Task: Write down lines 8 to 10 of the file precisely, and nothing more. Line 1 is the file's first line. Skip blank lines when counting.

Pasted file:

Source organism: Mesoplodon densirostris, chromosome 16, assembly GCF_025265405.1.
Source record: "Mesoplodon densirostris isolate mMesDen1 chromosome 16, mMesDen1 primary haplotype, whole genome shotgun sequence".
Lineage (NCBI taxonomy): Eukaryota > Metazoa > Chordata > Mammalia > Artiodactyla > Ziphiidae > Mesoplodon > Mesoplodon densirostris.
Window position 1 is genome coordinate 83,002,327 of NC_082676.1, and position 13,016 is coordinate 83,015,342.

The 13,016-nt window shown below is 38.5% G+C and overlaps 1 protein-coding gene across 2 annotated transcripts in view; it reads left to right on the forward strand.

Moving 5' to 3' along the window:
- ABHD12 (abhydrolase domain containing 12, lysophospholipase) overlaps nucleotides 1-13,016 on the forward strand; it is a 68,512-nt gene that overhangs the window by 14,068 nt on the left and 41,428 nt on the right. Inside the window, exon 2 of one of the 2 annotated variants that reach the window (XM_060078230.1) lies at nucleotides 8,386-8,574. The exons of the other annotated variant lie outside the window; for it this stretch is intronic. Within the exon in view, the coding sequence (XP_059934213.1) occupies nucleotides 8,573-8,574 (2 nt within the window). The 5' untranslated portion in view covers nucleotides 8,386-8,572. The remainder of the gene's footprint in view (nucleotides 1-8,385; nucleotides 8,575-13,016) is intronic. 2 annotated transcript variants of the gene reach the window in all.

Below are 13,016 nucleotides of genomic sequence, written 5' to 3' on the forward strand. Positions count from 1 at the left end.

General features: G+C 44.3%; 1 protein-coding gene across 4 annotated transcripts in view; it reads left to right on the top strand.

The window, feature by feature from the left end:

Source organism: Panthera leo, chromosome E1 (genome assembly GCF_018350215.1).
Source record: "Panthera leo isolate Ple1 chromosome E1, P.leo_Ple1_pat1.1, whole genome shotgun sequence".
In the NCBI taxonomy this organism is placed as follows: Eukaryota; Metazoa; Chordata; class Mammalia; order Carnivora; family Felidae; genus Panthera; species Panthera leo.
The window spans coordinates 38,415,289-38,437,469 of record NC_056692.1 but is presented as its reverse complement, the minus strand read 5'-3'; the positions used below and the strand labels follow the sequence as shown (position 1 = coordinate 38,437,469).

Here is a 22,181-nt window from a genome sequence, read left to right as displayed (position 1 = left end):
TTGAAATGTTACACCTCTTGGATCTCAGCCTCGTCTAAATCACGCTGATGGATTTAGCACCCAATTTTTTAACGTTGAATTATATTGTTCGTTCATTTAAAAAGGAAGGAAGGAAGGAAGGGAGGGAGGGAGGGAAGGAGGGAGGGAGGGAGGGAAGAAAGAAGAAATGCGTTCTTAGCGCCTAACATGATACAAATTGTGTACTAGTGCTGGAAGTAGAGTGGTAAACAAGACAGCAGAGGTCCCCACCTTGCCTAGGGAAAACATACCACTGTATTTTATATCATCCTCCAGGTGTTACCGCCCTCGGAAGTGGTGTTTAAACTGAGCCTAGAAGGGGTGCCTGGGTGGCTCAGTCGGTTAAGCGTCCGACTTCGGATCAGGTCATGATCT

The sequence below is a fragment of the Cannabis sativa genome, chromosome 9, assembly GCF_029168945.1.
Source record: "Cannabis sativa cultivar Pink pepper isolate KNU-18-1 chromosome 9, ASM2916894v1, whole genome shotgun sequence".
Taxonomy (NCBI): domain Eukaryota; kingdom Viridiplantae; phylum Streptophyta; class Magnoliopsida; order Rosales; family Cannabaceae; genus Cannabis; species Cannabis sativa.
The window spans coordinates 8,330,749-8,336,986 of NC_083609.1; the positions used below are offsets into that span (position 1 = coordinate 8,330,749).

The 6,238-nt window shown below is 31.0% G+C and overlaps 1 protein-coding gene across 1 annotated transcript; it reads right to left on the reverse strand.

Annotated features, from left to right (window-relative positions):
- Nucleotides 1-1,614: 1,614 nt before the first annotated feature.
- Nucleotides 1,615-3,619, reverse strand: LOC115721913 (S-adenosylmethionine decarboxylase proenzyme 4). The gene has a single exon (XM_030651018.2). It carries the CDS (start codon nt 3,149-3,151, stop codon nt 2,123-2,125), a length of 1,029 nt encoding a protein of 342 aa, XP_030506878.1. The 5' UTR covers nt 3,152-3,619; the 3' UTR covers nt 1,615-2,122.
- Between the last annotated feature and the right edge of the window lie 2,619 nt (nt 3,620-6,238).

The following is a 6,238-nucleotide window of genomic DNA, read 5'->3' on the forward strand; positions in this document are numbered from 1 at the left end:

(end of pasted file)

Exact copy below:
Below are 13,016 nucleotides of genomic sequence, written 5' to 3' on the forward strand. Positions count from 1 at the left end.

General features: G+C 44.3%; 1 protein-coding gene across 4 annotated transcripts in view; it reads left to right on the top strand.

The window, feature by feature from the left end: